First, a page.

Question: For which $d, k \in \mathbb{N}$ is there an algorithm to determine whether a polynomial diophantine equation $$ P(x_1, \dots, x_k) = 0, \ \ \ P \in \mathbb{Z}[x_1, \dots, x_k] $$ of total degree $d$ in $k$ variables has a solution in integers? -- And for which $d$, $k$ is there no such algorithm, respectively, is it unknown whether such algorithm exists or not?

Remarks: Since linear diophantine equations in any number of variables can be solved by means of an algorithm, the answer is "yes" for any $(d,k) \in \mathbb{N}^2$ where $d = 1$. Also since one can test whether the roots of a univariate polynomial of any degree are integers, the answer is "yes" for any $(d,k) \in \mathbb{N}^2$ where $k = 1$. Further it is well-known that the answer is also "yes" for $(d,k) = (2,2)$. On the other hand, in the 1920s Thoralf Skolem has shown that the answer is "no" for $(d,k)$ where $d \geq 4$ and $k$ is "sufficiently large", and by a result by Zhi Wei Sun, the answer is also "no" for $(d,k)$ where $k \geq 11$ and $d$ is "sufficiently large", whatever the best presently known bounds for "sufficiently large" are -- cf. the Wikipedia article on Hilbert's tenth problem. Some more information can be found in Andres Caicedo's answer to this question (though partly concerning solutions in nonnegative integers).

These results still leave a lot of cases open, which are what this question asks for. An answer to this question could be given in the form of a diagram like the following, with the bounds of the $3$ sketched areas being made precise:


  • $\begingroup$ We can say that 2 degrees is uniquely solvable. For large degrees, the problem of the impossibility of writing the formula of the solution in General for algebraic equations of large . Probably better to not consider all the equations together, and to find out what equations can be solved. $\endgroup$ – individ May 25 '15 at 4:41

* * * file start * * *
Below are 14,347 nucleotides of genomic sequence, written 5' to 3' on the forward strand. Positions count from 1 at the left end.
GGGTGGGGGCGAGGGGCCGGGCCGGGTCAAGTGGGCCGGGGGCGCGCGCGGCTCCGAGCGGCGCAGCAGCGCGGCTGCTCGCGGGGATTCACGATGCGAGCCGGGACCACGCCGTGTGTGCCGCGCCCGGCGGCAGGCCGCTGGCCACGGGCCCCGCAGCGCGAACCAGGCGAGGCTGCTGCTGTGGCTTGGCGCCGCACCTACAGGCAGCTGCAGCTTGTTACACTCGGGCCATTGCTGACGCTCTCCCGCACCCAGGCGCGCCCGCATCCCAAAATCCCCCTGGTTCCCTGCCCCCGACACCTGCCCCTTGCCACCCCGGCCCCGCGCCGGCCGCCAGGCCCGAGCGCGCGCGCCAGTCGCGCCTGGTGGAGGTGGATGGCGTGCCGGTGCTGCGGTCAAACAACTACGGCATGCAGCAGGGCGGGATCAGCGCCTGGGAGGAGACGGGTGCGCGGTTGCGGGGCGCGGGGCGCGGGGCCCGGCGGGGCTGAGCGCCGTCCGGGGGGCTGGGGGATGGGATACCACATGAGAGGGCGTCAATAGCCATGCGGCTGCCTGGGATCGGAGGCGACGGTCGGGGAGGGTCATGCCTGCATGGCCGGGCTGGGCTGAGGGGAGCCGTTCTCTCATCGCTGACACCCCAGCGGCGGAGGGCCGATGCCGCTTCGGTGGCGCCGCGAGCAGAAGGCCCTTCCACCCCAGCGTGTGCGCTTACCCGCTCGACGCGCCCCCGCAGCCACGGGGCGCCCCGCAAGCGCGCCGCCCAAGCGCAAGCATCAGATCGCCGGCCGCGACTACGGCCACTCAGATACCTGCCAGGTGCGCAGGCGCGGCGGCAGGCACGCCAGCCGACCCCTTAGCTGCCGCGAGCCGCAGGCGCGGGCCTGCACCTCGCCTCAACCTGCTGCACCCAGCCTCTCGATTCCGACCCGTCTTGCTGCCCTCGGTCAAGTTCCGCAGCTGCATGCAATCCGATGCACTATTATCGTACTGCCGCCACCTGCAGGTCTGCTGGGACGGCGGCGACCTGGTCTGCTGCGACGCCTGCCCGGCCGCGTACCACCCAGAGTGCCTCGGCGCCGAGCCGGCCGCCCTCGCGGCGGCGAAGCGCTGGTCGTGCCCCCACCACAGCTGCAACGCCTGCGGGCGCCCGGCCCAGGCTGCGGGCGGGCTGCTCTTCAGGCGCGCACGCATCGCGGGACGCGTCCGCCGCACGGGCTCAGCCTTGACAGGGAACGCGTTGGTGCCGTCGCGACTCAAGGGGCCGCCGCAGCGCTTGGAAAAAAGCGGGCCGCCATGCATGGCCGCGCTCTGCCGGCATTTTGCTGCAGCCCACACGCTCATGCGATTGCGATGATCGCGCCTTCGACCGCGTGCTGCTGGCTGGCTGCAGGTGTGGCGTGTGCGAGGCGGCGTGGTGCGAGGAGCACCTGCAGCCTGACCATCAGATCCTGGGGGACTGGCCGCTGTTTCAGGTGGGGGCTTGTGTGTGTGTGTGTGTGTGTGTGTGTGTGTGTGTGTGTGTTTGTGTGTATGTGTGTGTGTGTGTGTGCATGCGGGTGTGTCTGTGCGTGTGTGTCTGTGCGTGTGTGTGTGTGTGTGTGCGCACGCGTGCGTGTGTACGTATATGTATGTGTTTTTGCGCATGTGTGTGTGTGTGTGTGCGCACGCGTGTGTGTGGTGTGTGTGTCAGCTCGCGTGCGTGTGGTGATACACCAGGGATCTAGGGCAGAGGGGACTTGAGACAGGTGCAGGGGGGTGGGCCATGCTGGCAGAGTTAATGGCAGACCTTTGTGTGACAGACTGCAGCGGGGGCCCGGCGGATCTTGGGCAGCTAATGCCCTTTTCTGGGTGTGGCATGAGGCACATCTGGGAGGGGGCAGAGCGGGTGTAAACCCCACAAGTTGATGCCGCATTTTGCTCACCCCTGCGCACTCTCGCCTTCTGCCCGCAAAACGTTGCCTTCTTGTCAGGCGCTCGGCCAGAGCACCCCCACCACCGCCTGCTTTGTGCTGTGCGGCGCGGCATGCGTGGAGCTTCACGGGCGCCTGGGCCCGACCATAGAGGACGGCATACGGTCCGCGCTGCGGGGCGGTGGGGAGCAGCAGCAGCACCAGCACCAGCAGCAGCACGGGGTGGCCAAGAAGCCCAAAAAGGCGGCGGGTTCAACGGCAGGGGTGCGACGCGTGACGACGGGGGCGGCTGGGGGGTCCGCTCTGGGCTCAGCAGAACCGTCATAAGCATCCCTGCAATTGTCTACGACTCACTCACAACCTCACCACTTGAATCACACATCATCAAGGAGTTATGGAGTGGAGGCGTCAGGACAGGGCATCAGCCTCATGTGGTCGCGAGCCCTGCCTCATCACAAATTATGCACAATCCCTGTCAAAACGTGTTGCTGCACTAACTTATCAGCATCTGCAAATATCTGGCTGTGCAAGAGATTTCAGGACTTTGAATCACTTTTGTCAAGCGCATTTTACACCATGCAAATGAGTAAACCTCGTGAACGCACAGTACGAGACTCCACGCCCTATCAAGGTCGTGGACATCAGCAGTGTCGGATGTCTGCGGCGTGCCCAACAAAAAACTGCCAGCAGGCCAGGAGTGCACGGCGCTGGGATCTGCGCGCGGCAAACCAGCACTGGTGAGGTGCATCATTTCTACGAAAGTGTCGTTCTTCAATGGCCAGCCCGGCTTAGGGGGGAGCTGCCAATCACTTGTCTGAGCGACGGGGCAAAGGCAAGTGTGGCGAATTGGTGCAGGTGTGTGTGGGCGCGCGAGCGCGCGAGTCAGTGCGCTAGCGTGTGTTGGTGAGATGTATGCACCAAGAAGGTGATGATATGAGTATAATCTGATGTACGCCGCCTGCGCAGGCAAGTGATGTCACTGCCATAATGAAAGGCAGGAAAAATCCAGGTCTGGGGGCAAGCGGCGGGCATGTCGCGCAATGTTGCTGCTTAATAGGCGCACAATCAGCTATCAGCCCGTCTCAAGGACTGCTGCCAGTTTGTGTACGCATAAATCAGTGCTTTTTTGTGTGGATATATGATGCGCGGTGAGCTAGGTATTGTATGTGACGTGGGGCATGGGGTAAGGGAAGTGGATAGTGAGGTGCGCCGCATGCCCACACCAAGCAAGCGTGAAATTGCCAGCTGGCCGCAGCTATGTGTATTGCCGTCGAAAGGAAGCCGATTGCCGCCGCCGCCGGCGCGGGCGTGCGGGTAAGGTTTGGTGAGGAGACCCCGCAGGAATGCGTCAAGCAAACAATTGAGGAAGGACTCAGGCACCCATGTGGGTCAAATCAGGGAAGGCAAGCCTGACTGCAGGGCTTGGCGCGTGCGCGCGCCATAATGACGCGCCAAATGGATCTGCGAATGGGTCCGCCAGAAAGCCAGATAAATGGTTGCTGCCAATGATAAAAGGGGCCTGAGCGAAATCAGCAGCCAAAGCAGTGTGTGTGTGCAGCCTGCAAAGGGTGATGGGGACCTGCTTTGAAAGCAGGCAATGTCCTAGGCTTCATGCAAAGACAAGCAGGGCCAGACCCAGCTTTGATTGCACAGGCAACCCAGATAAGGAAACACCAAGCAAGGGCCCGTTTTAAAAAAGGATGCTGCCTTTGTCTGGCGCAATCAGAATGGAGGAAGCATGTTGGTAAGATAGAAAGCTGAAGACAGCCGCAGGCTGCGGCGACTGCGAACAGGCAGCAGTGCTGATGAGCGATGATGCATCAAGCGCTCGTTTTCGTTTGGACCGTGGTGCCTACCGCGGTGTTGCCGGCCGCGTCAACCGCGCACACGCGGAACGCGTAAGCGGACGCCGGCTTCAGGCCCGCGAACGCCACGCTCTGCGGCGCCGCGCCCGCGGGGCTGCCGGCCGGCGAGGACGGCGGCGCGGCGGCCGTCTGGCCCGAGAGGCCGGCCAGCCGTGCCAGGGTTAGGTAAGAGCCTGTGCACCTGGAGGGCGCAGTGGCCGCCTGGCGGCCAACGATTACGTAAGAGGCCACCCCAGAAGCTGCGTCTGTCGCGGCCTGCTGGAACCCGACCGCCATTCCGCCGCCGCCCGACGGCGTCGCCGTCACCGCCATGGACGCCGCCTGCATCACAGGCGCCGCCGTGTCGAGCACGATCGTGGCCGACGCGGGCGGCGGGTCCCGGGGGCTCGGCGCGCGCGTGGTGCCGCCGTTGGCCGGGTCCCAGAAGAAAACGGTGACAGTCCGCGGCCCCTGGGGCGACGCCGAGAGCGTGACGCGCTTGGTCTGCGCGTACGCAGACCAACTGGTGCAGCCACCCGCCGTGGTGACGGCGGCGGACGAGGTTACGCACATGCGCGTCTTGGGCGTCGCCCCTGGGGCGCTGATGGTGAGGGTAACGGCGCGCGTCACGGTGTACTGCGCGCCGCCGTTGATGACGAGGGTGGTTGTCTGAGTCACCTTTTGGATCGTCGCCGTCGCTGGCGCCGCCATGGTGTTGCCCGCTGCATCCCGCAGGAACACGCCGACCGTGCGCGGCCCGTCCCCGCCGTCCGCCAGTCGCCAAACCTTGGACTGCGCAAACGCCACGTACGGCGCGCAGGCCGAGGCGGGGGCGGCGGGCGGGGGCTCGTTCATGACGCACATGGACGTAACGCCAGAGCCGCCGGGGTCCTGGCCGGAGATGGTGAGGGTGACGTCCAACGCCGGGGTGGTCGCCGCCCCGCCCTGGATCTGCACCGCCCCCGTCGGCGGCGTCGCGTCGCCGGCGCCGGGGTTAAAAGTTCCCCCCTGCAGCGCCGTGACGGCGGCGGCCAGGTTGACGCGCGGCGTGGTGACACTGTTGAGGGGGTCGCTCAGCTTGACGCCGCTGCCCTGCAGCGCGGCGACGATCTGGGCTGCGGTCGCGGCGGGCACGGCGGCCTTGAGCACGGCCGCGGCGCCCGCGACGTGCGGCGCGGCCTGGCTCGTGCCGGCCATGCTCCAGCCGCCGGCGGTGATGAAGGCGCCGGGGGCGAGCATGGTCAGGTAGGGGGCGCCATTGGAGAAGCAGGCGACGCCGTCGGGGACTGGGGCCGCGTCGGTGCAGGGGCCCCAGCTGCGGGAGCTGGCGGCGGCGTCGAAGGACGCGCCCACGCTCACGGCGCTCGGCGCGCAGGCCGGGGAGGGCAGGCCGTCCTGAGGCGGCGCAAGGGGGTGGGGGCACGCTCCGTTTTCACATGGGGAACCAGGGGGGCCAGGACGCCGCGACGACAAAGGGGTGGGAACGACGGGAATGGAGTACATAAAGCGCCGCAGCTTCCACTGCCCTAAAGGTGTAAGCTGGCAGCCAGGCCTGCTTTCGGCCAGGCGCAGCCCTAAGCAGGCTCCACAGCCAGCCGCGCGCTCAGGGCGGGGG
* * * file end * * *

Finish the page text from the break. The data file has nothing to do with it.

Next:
• $\begingroup$ To nitpick, Skolem didn't show the answer is no, but rather proved a result that we now, after Matiyasevich's theorem, can interpret as you do. $\endgroup$ – Bjørn Kjos-Hanssen Feb 9 '17 at 7:30

I'm going to take a stab at this. First (as mentioned in Andres Caicedo's answer to this question), Siegel proved in 1972 that there is an algorithm to determine whether a quadratic equation in any number of variables has a solution, and so $(2,k)$ is decidable for any $k$.

Next, the case of $d = 3$ and $k = 2$ is decidable. The most interesting situation is the case of a curve of genus one, where Siegel proved that there are finitely many solutions, and Baker and Coates proved in 1970 (in a paper titled "Integer points on curves of genus $1$") that there is an effective algorithm to find them. I believe that $(1,k)$, $(2,k)$, $(3,2)$ and $(k,1)$ are the only cases now that are known to be decidable.

In particular, the case of $d = 4$ and $k = 2$ falls into the "unknown" category. The generic case here would be asking for the integral points on a plane quartic, and (unless the plane quartic is superelliptic), there is no straightforward way to apply Baker's linear forms in logarithms. The same issue arises for $d \geq 5$ and $k = 2$.